They also point out that the German redistribution policies have kept German inequality down—without such an expansive measure of taxes and handouts, the Gini coefficient would have been approximately 0.36 in 2004, whereas it was 0.26 in reality, after all government taxes and programs were accounted for (28).
It looks like, according to the authors, the main difference is that certain parts of former East Germany converged more quickly to West German standards, and this difference caused a statistical difference in wealth (49). Their study is not entirely complete—there is a lot more information that we could learn from Germany, but I think that they describe re-unification correctly: as a large, exogenous shock.
May 19, 2009
I am sitting at the airport, waiting for my flight to Germany. I’ve done this a few times already, so I’ve become an expert at the process. This time around, I’m only gone for three weeks (my shortest trip yet!), but it’s long enough for me at this point. I will queue a few posts before we board (I have to do something in the airport, afer all…), so hopefully my presence here will not be missed too much…
May 16, 2009
Over at ThinkMarkets, Sandy Ikeda has a post talking about Vauban, linking to a New York Times article on the Freiburg district. To be honest, even though I lived there (in the Studentendorf that you can see on this map), I had not realized that parking was so limited, mainly because I did not have a car and moved out right about the time when things were getting finished (though I still have one friend who lives in student housing there, so I get some of the gossip still…). The district is very small and I should say that, if I remember correctly, Vauban acts kind of like a gated community, with its own level of governance and absurd regulations.
November 27, 2008
I figured that I would watch Dr. Mabuse: The Gambler tonight. I saw that Netflix shipped it as two DVDs, but when each read 2 hours and 20 minutes, I figured that it would be 2 hours and 20 minutes total, not 2 hours and 20 minutes _apiece_. And truth be told, the first DVD was actually nigh upon 3 hours, so with any luck, I be able to watch the rest of it tomorrow.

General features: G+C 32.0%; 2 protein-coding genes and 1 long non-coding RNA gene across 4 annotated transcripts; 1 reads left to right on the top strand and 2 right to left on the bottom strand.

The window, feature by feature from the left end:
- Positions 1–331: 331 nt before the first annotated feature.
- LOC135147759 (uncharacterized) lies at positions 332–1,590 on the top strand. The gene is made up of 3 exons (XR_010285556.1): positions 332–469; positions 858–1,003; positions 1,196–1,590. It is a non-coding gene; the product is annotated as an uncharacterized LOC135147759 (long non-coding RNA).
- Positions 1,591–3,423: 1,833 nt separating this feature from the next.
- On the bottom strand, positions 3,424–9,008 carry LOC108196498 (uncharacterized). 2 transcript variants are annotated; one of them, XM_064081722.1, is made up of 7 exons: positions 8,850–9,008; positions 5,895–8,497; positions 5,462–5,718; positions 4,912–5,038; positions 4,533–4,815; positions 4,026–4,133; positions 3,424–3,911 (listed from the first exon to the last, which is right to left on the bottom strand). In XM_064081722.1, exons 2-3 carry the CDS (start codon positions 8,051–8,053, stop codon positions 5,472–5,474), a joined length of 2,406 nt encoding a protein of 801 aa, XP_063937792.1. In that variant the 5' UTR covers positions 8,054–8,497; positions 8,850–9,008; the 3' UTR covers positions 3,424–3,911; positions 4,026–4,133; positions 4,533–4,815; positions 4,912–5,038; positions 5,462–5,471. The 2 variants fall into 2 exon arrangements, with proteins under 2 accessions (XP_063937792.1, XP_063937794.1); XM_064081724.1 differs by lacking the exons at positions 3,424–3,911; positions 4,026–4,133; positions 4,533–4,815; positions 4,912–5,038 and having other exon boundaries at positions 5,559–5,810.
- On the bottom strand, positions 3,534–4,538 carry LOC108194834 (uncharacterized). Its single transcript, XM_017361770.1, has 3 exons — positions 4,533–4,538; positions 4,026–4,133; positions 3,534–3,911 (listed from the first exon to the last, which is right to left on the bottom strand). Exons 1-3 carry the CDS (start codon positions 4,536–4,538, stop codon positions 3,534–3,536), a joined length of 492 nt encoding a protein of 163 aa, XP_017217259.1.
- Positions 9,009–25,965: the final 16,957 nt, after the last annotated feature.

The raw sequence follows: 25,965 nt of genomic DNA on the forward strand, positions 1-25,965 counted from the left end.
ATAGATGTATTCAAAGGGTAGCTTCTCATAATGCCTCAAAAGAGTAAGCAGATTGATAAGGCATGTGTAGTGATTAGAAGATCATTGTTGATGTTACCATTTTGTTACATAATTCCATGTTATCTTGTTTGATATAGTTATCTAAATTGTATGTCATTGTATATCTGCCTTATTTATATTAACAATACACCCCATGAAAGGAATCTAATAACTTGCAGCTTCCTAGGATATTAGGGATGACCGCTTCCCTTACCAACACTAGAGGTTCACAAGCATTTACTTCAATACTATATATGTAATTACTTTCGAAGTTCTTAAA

On the bright side, Gertrude Welcker is absolutely beautiful in the movie. She appears to have played generally upper-class, relatively minor roles in the early years of German film and disappeared into the mist in 1925, to the point where even Wikipedia knows nothing about her. And Fritz Lang is the director, so you naturally get noir elements (though he had not yet built up his style to that point, and I shall have to wait for M to see the high point of his career). I do find it funny that, speaking with Count Told, Mabuse says that expressionism is nothing more than “playing games,” given that Lang made his early career as an expressionist director…
September 27, 2008
I’ve been holding on to some of these for a few days, but most should be reasonably topical still.
Greg Gutfeld discovers Sarah Palin’s hidden past. He probably made up less in that article than an average Andrew Sullivan article.
Jim Manzi has an interesting set of data on whether income inequality and Democratic party voting go hand-in-hand. He notes that there is a negative correlation between voting for Republicans at the national level and a state’s Gini coefficient. It’s hard to determine causality, though, as you have to figure that the Democrats draw their best from the “edge” rungs of society: the very high and the very low. Break down most socio-economic measures into quintiles (or further) and generally you will see Democratic voters at the top and bottom and Republican voters in the middle on things like education (number of years and final level achieved), income, wealth, etc.
Speaking of education, there is a recent article regarding the social value of education. The standard trope is that education has positive externalities, and thus deserves public subsidization. Steven Yamarik, however, disputes this notion. I’d like to take a closer look at the model and results, so I might look into that when I get a chance. Take a gander at Richard Serlin’s argument at the bottom for a critique. My problem with his critique, though, is that he implies that what he considers external gains are not, in fact, internalized. He’s absolutely right when he says that a better-educated populace is a more productive, innovative, and entreprenurial populace, and that I, by living in such a world, share from the benefits. But at the same time, I am paying these people more in order to obtain services and goods from them. Doctors receive more income than witch doctors, for example. College-educated individuals receive, on average, more than high-school dropouts. This gives individuals a market-based incentive to obtain an education, and by creating incentives to grow intellectually, this internalizes the externality, at least for the most part.
Actually, I would argue that the difference between my thought and Serlin’s is that Serlin assumes constant returns to scale, whereas I’m with James Buchanan in leaning toward the thought that the world really does have increasing returns to scale. This goes against one of the basic assumptions of neo-classical economics, but over time, I’ve grown toward that argument. In this case, Serlin’s point would make perfect sense while still allowing an individual to oppose his follow-up argument (that government spending is necessary or desirable as a result of this externality). You still get the market-driven incentives you would have with constant returns but you don’t have to try to explain away the fact that we, as individuals, are (ceteris paribus) better off living in an educated society or a market economy.